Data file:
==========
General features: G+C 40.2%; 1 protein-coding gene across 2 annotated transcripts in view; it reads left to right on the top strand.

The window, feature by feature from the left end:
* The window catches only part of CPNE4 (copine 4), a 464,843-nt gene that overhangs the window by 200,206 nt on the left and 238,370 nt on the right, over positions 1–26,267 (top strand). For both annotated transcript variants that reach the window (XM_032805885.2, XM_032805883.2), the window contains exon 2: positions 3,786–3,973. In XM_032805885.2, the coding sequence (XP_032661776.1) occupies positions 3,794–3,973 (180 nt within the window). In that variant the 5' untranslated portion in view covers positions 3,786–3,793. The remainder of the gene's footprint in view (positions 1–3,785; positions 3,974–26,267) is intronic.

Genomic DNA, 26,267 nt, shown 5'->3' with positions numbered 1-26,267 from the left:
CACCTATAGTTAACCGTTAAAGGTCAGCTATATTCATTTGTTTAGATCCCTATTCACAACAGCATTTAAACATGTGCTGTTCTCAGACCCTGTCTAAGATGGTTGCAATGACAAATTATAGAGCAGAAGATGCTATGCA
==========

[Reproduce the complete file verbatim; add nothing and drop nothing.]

General features: G+C 40.2%; 1 protein-coding gene across 2 annotated transcripts in view; it reads left to right on the top strand.

The window, feature by feature from the left end:
* The window catches only part of CPNE4 (copine 4), a 464,843-nt gene that overhangs the window by 200,206 nt on the left and 238,370 nt on the right, over positions 1–26,267 (top strand). For both annotated transcript variants that reach the window (XM_032805885.2, XM_032805883.2), the window contains exon 2: positions 3,786–3,973. In XM_032805885.2, the coding sequence (XP_032661776.1) occupies positions 3,794–3,973 (180 nt within the window). In that variant the 5' untranslated portion in view covers positions 3,786–3,793. The remainder of the gene's footprint in view (positions 1–3,785; positions 3,974–26,267) is intronic.

Genomic DNA, 26,267 nt, shown 5'->3' with positions numbered 1-26,267 from the left:
CACCTATAGTTAACCGTTAAAGGTCAGCTATATTCATTTGTTTAGATCCCTATTCACAACAGCATTTAAACATGTGCTGTTCTCAGACCCTGTCTAAGATGGTTGCAATGACAAATTATAGAGCAGAAGATGCTATGCA